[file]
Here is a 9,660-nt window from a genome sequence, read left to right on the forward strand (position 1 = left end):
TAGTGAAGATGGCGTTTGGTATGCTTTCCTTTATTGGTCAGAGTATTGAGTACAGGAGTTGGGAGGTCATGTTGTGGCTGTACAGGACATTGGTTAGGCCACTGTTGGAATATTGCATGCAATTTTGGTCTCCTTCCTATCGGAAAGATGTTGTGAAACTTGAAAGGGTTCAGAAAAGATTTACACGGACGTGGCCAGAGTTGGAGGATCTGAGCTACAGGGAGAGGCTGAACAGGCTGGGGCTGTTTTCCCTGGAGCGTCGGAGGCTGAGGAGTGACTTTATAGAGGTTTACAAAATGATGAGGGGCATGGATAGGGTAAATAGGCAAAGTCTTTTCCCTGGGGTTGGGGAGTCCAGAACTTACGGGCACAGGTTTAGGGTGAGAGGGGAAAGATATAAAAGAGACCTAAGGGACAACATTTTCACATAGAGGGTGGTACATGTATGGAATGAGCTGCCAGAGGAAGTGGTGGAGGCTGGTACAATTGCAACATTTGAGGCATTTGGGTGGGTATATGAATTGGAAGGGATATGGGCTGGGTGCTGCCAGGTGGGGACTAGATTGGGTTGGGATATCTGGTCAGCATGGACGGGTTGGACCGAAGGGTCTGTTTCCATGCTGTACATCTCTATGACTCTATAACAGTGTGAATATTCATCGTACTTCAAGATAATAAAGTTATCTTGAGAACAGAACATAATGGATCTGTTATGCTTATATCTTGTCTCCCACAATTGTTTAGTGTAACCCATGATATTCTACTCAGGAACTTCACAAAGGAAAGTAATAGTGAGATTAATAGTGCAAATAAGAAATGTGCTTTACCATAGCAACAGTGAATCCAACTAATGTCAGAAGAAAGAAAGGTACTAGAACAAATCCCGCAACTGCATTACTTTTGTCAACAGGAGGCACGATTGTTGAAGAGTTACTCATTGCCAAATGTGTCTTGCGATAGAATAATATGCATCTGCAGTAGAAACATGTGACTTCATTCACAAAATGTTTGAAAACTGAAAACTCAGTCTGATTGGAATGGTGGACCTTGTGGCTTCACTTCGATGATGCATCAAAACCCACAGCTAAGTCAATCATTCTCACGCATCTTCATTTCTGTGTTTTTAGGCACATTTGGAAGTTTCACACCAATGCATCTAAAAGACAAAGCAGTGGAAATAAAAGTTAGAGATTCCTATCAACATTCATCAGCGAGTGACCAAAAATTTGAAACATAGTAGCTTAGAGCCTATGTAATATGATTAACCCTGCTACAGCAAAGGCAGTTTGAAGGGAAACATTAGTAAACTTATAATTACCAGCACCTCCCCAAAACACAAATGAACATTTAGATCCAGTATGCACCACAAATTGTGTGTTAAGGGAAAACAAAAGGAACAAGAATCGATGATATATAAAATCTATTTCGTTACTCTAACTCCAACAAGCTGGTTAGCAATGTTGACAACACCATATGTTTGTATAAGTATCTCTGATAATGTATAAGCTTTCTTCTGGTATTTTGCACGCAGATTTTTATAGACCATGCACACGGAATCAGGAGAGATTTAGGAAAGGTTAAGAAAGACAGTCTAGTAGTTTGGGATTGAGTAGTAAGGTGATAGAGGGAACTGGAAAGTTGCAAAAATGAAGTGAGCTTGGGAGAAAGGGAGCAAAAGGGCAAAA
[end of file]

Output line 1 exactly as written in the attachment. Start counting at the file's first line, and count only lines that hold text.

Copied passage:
Here is a 9,660-nt window from a genome sequence, read left to right on the forward strand (position 1 = left end):